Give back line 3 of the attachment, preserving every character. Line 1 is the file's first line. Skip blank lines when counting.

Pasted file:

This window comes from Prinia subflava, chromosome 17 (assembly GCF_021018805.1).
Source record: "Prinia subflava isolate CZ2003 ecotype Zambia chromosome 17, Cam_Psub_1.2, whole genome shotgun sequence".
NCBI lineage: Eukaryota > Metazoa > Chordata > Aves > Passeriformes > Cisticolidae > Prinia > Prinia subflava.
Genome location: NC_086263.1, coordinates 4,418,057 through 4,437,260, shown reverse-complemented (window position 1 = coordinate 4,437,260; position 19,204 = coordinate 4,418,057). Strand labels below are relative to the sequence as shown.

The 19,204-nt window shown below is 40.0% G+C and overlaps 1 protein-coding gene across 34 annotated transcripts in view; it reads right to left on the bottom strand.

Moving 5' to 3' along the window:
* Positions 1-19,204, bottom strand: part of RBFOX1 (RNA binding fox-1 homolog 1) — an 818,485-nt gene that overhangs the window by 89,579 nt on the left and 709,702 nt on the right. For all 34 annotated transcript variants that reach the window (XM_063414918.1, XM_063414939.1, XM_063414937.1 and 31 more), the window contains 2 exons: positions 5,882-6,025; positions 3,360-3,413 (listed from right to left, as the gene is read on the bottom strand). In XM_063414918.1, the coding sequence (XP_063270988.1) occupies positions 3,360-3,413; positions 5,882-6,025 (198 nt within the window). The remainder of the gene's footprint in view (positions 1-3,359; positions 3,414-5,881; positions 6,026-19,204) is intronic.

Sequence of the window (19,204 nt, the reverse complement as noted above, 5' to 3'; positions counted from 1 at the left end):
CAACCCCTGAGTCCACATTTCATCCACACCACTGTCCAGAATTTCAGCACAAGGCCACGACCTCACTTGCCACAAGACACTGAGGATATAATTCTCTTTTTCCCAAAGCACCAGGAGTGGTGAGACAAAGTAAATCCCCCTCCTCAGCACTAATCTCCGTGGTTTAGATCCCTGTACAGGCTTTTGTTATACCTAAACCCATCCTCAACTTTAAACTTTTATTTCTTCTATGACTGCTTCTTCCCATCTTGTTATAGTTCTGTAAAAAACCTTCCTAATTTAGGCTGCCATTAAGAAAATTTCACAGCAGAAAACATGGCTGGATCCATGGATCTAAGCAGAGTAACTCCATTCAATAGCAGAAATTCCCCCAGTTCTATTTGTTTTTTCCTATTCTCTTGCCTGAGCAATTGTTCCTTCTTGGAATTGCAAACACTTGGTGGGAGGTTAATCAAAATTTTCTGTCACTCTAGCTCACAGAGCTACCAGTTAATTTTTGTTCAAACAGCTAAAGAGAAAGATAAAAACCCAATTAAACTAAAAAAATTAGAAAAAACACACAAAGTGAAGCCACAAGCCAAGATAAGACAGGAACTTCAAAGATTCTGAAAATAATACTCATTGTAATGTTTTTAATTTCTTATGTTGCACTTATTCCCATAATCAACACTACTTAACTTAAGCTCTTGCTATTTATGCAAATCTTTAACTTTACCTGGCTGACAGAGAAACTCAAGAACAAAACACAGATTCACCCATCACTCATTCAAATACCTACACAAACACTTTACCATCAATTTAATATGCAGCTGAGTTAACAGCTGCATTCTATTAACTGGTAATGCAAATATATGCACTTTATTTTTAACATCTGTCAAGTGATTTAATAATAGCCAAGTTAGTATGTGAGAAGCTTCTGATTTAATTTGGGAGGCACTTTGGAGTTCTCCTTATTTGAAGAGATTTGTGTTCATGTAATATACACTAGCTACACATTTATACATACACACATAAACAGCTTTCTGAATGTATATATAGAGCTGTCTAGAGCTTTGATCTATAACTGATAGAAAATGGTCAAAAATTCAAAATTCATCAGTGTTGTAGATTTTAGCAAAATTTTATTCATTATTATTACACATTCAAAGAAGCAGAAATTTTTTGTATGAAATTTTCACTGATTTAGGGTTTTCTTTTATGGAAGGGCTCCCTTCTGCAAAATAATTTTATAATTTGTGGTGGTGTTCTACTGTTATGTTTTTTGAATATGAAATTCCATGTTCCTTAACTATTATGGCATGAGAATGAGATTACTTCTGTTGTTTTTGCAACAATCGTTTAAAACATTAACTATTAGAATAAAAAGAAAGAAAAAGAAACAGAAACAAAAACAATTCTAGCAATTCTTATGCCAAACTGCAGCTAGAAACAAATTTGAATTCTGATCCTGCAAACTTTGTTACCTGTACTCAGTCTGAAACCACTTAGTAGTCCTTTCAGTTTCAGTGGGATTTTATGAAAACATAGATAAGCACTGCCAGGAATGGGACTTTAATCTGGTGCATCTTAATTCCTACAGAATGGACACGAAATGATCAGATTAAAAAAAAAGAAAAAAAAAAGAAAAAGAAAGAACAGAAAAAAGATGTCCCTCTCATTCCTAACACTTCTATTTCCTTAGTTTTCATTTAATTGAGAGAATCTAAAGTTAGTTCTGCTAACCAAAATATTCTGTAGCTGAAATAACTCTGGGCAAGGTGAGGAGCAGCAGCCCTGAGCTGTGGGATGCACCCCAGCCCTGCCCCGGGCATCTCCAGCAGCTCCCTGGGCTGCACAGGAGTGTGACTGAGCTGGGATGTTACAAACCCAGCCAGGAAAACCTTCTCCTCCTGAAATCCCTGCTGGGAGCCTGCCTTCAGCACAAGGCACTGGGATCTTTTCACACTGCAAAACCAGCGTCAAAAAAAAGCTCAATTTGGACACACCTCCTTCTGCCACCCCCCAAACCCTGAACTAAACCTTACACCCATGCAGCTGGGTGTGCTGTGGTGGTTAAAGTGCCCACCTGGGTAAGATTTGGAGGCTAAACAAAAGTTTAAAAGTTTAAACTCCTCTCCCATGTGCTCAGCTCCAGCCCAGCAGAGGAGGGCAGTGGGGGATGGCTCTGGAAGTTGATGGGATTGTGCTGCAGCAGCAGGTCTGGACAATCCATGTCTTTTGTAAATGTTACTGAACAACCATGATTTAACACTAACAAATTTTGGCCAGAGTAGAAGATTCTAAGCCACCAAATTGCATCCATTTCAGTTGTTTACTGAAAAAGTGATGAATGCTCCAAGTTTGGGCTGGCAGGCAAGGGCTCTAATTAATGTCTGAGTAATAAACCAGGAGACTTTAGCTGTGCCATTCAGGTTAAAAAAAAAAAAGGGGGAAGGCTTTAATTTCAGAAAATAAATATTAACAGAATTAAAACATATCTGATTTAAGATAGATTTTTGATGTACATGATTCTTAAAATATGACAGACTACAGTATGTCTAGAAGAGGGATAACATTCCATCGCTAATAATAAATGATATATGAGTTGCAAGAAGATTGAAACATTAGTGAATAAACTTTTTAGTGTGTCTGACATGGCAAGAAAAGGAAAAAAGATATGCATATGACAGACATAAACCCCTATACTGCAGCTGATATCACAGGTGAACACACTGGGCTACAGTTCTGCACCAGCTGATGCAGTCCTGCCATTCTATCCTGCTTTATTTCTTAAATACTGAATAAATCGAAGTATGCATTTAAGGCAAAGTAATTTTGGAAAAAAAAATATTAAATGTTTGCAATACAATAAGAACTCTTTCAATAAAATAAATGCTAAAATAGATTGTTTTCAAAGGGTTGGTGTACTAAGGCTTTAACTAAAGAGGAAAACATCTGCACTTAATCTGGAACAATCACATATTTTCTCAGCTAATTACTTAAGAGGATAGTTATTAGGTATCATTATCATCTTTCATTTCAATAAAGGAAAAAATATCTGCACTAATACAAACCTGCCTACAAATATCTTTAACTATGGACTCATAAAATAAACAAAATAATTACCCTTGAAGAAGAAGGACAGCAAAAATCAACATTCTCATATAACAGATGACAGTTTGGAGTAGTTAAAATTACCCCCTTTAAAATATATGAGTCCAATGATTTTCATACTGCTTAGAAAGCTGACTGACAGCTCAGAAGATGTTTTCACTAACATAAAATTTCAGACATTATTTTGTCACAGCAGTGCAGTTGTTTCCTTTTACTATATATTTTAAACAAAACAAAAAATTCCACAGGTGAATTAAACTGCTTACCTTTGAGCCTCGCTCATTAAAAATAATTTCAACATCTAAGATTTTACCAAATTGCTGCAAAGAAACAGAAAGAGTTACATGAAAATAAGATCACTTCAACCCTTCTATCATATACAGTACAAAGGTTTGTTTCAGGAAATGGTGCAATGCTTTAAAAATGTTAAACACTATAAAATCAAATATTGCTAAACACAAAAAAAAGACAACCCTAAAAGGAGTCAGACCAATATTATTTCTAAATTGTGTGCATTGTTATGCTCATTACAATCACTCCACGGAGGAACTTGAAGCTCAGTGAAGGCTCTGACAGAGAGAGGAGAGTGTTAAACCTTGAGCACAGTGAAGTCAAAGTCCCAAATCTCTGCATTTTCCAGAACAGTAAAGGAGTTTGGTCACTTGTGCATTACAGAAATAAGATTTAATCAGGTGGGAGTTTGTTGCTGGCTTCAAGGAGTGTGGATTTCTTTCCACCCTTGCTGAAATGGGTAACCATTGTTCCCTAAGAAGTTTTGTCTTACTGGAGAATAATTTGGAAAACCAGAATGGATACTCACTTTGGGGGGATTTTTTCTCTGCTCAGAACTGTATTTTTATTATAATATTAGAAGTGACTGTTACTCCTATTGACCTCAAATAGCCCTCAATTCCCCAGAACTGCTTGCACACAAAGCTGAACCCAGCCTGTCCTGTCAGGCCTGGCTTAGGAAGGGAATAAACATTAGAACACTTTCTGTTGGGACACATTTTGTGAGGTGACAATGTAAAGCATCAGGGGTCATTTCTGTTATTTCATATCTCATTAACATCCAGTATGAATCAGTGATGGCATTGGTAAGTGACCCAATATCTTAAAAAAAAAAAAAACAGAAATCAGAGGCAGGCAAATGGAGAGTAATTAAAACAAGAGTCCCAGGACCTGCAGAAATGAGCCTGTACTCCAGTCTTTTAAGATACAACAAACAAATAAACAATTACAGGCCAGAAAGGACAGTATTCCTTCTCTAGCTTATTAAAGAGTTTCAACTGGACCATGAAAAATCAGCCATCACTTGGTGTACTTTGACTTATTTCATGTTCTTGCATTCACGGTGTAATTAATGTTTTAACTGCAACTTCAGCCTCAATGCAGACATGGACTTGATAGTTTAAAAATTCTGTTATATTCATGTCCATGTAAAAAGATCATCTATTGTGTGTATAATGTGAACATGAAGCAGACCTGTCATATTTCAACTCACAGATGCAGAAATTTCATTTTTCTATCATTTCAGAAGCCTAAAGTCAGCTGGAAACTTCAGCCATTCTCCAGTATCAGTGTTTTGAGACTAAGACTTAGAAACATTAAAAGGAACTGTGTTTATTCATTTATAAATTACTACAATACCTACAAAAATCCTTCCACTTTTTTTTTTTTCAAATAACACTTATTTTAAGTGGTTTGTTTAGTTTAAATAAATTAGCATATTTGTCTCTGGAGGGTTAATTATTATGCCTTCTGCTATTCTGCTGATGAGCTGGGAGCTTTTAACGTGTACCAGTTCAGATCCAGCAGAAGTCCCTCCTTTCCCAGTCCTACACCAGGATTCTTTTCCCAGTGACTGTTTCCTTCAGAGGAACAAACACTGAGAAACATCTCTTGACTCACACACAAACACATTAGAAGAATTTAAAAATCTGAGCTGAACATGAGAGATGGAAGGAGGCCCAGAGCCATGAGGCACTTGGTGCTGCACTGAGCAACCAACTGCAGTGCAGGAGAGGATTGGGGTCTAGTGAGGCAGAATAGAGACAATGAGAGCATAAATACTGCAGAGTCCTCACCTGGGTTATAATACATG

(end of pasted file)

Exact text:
NCBI lineage: Eukaryota > Metazoa > Chordata > Aves > Passeriformes > Cisticolidae > Prinia > Prinia subflava.